Meanwhile, lawyer Doris Freed has found an increasing trend among state courts to include pensions in property distribution. "This is true in both community property and equitable distribution states," she says.
* Individual retirement accounts (IRAs). This is one answer to retirement pensions for those individuals -- usually small-business men -- who are not covered under other retirement plans. By law, the individuals are allowed to deposit 15 percent of their earnings -- or up to $1,500 -- in a special account; the account remains tax-free until earnings are drawn at the time of retirement.
Homemakers and other non-earners are precluded from setting up their own IRAs , but a bill proposed by Rep. Paul S. Trible Jr. (R) of Virginia would change that. "I'm married to a full-time homemaker," says the congressman, a young conservative from southeast Virginia, "and I know how hard they work.
"This bill would encourage families to provide for their own future security without having to depend on the government," he says, "while freeing more investment capital for our nation."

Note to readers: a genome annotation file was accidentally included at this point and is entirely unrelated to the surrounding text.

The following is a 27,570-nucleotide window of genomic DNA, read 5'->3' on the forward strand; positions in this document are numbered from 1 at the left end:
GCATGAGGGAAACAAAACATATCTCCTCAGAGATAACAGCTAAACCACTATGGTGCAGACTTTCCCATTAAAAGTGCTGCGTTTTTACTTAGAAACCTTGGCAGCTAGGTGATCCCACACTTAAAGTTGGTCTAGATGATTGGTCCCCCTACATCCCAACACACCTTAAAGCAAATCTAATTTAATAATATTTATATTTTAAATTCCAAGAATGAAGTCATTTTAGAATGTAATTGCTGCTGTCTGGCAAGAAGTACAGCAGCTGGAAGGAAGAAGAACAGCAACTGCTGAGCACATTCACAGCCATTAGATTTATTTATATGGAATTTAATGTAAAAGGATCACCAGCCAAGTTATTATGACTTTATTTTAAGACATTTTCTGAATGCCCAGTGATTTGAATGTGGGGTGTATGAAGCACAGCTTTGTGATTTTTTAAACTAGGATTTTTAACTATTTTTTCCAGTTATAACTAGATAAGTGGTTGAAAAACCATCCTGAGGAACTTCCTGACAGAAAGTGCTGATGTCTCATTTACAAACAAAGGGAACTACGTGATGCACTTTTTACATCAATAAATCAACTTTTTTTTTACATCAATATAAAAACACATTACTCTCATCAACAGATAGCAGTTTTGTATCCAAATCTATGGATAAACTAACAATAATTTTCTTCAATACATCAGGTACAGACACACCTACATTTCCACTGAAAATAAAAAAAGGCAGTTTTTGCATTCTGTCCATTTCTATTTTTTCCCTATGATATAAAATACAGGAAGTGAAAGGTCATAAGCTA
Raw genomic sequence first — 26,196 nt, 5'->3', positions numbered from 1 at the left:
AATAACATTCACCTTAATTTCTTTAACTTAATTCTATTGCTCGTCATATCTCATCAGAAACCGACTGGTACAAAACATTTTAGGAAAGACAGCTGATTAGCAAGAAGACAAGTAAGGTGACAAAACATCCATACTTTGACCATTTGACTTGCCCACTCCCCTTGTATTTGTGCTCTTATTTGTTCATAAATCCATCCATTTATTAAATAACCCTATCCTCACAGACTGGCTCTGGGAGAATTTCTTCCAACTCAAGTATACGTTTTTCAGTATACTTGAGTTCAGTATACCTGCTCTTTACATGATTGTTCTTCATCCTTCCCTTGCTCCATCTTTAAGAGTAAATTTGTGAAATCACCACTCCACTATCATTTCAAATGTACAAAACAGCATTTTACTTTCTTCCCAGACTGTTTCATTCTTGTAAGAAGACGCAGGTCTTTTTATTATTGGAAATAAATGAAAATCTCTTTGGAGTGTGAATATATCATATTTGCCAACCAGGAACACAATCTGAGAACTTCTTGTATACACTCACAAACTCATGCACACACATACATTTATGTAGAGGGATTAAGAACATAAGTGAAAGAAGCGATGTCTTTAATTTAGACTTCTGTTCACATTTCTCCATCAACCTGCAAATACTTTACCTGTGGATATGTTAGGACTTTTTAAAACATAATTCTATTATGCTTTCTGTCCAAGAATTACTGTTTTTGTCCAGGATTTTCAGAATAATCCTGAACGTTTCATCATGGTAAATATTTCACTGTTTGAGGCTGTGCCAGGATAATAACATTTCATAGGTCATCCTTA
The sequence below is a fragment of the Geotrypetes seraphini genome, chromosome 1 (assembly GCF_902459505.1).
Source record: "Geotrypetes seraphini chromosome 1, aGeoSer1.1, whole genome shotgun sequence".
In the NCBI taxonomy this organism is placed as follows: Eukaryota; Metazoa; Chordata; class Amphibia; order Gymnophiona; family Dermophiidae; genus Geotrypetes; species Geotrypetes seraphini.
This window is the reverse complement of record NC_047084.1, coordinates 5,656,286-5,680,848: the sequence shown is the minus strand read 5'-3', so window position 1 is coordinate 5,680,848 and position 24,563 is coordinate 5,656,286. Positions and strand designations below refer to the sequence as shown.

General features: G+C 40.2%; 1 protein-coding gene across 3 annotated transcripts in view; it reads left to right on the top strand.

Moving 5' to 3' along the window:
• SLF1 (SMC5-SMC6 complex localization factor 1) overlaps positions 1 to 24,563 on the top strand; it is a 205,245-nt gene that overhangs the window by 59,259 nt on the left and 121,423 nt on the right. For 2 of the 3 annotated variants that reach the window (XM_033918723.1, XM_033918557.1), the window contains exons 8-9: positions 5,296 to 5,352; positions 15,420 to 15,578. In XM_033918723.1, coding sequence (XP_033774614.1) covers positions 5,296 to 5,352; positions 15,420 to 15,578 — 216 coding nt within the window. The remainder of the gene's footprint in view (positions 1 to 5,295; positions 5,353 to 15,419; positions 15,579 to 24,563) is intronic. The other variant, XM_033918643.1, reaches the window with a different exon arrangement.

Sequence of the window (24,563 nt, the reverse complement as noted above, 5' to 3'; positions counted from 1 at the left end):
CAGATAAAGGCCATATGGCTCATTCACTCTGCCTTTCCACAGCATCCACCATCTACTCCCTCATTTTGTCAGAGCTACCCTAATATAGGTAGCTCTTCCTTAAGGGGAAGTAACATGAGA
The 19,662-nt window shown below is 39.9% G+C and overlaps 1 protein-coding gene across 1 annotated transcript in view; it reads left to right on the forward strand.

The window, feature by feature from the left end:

Part-time employees -- "those who work as crossing guards or substitute teachers, and are covered by the county's or city's retirement system" -- would also be able to participate in this plan, since the bill eliminates the restriction against those covered by other pension plans.
The congressman sees his bill as a move toward equity in a marriage, since the money in the IRA -- up to $1,500 per year --belongs strictly to the homemaker "no matter who contributes the funds. It is time for us to recognize the economic value homemakers contribute to our society," he believes.
Second of two articles on the legal rights of ho memakers.